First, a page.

Credit accessibility is regarded as necessary, to be precise, for the growth and survival of small businesses in Ghana and Takoradi Metropolis. We will make the following recommendations, based on our results, to the NGOs, policymakers, and the government. First, we suggest that financial organizations attend public education in the form of public press, seminars, conferences, meetings, and awareness campaigns to refresh or educate small-scale business machinists on the methods, needs, and techniques associated with the acquisition or the acquisition of credits to increase their request for credit and abandon the negative mentality. Second, priority should be given to developing credit services in the way of lending to businesspersons of small-scale businesses to involve in economic enterprises. The government and the private sectors should put this in motion, creating a promising environment or establishing business that will get access to credit from financial institutions without the stress of collateral security requirement from Nongovernmental organizations (NGOs) and the Ministry of Economic Affairs and Finance. Besides, the National Board of Small Scale Industries (NBSSI) and Microfinance and Small Scale Centers (MASLOC) must disperse their weapons to meet additional small-scale enterprises and improve their delegation or collaboration schemes to ease the convenience of credit.

Moreover, credit organizations should conduct comprehensive studies and changes in the direction of expanding their lending goods. This involves improving the terms of the loan to suit the cash flow range of borrowers, reasonable interest level, and acceptable loan volume, in accumulation to the cautious costs paid for handling of loans. Undoubtedly, this would help small-scale businesspersons fulfill their reimbursement of loans and also lessen the degree of default to support the Takoradi Metropolis credit organizations’ maneuvers.

5.3. Limitations

Methodological limitations or shortcomings apply to or are correlated with the non-availability or nonexistence of a database or database containing accurate SME national and local information. To overcome or bypass this barrier or obstacle, reliance was placed on membership registers obtained or collected from SME affiliated organizations and the Metropolis Assembly database.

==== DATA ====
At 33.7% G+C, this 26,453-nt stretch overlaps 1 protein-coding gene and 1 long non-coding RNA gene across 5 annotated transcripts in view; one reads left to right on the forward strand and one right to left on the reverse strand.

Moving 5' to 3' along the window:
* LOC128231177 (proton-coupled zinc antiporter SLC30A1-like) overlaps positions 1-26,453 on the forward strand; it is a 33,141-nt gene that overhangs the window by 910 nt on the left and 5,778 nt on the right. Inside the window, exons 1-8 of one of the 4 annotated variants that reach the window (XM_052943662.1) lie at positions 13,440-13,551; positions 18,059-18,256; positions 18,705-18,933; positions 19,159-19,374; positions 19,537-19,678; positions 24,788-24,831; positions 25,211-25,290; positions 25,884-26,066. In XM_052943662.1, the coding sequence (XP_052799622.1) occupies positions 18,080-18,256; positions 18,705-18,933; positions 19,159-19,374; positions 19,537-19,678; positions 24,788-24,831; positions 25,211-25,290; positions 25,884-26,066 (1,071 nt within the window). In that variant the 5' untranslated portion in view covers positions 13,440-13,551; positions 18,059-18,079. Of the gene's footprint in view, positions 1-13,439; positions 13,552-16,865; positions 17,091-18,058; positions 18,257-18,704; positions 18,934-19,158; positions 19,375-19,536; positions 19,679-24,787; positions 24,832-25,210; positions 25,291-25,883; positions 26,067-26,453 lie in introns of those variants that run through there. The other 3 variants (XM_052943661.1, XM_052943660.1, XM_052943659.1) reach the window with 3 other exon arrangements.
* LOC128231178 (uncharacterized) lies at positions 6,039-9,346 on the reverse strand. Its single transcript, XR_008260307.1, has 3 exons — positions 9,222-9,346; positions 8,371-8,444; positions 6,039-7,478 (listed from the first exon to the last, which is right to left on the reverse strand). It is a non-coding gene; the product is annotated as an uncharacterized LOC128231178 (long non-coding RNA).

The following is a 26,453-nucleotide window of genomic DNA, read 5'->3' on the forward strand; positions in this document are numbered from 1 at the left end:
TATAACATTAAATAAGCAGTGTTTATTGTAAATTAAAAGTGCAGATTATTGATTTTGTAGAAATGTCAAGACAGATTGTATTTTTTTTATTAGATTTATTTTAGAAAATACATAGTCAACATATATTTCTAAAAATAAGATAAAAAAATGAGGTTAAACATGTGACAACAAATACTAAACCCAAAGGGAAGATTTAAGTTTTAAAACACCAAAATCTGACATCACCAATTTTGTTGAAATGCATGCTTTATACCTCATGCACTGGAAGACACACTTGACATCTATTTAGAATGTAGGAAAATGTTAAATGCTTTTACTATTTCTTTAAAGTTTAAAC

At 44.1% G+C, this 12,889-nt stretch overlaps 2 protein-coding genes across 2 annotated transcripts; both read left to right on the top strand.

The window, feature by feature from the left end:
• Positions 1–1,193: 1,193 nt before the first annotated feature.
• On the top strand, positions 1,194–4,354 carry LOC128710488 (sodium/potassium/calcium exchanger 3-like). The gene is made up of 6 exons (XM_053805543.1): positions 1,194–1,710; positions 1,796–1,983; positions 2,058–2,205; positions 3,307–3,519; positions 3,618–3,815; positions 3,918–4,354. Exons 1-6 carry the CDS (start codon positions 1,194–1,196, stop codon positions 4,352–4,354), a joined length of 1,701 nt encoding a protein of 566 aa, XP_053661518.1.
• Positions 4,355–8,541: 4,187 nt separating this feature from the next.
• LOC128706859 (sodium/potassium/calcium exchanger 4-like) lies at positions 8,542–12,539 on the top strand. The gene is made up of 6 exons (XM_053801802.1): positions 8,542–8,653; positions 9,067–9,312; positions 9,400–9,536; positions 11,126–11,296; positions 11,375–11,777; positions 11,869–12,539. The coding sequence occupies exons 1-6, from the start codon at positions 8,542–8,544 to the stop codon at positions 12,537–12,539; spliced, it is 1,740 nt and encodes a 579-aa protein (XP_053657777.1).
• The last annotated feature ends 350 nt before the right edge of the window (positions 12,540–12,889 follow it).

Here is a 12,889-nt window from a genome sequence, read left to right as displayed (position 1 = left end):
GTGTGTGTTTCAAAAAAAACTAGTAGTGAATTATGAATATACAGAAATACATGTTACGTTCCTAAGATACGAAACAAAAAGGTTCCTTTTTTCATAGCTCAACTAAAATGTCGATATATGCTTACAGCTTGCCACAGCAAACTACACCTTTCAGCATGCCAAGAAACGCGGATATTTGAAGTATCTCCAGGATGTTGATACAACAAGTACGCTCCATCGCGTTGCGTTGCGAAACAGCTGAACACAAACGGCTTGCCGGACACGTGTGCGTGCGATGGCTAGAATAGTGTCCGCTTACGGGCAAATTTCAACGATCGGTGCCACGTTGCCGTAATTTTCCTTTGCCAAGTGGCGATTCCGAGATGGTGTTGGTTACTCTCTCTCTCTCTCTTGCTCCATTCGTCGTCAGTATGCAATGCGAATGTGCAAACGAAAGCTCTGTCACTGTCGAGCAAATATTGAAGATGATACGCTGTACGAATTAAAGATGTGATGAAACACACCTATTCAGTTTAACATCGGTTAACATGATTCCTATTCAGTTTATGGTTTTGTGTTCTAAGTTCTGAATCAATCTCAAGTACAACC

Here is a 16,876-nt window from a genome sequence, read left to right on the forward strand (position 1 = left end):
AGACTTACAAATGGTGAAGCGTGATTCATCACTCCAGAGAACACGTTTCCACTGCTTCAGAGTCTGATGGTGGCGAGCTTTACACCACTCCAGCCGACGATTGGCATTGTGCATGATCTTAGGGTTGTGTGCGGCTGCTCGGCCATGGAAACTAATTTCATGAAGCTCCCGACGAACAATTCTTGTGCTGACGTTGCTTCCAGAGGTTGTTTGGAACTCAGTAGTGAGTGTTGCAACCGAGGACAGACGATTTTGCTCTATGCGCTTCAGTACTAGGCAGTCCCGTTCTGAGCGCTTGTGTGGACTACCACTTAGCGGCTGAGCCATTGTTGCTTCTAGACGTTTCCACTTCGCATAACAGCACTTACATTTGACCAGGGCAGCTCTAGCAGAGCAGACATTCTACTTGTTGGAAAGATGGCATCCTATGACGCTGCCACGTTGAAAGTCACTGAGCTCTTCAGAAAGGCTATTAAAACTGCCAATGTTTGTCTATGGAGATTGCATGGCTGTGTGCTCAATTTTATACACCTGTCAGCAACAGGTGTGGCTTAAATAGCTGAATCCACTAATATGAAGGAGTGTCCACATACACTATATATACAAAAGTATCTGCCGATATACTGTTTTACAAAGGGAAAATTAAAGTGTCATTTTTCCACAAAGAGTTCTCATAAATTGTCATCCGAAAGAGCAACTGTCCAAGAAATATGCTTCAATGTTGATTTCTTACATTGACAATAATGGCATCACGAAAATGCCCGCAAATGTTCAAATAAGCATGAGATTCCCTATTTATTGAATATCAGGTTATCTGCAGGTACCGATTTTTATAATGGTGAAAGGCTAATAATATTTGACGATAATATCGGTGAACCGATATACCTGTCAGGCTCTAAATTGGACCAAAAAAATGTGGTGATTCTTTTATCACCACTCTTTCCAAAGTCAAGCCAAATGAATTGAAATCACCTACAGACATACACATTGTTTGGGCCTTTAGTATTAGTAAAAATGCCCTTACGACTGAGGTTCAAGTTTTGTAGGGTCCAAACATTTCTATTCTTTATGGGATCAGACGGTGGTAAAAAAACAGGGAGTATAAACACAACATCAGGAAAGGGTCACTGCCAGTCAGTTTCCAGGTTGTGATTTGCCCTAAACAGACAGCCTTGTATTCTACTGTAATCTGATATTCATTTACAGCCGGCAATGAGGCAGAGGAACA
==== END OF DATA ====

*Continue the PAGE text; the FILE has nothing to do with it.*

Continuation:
Conflict of Interest

The authors do not mention any conflicts of interest in the publication of this article.

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  8. 8. Bolton, J. E. (1971). Report of the Committee of Inquiry on Small Firms. London: HMSO. [Paper reference 1]

  9. 9. Ebrahim, N. A., Rashid, S. H. A., Ahmed, S., & Taha, Z. (2011). The Effectiveness of Virtual R&D Teams in SMEs: Experiences of Malaysian SMEs. [Paper reference 1]

  10. 10. Kessy, S., & Temu, S. S. (2010). The Impact of Training on Performance of Micro and Small Enterprises Served by Microfinance Institutions in Tanzania. Research Journal of Business Management, 4, 103-111. https://doi.org/10.3923/rjbm.2010.103.111 [Paper reference 2]

  11. 11. Kumah, R. (2011). Determinants of Access to Bank Credit in Ghana: The Case of Small and Medium-Sized Enterprises in the Accra Metropolis. Unpublished Thesis (MBA), Kumasi: Kwame Nkrumah University of Science and Technology. [Paper reference 2]

  12. 12. Kushnir, K. (2010). A Universal Definition of Small Enterprise: A Procrustean Bed for SMEs? http://blogs.worldbank.org/psd/a-universal-definition-of-small-enterprise-a-procrustean-bed-for-smes [Paper reference 2]

  13. 13. Kuzilwa, J. (2005). The Role of Credit for Small Business Success. Journal of Entrepreneurship, 14, 131-161. https://doi.org/10.1177/097135570501400204 [Paper reference 1]

  14. 14. Nkuah, J. K., Tanyeh, J. P., & Gaeten, K. (2013). Financing Small and Medium Enterprises (SMEs) in Ghana: Challenges and Determinants in Accessing Bank Credit. International Journal of Research in Social Sciences, 2, 12-25. [Paper reference 1]

  15. 15. Osei-Assibey, E. (2014). The Rural Financial System in Ghana: What Determines Access and Sources of Finance for Rural Non-Farm Enterprises? In Readings on Key Economic Issues in Ghana. Social Science Series, 4. Legon: Department of Economics, University of Ghana. [Paper reference 2]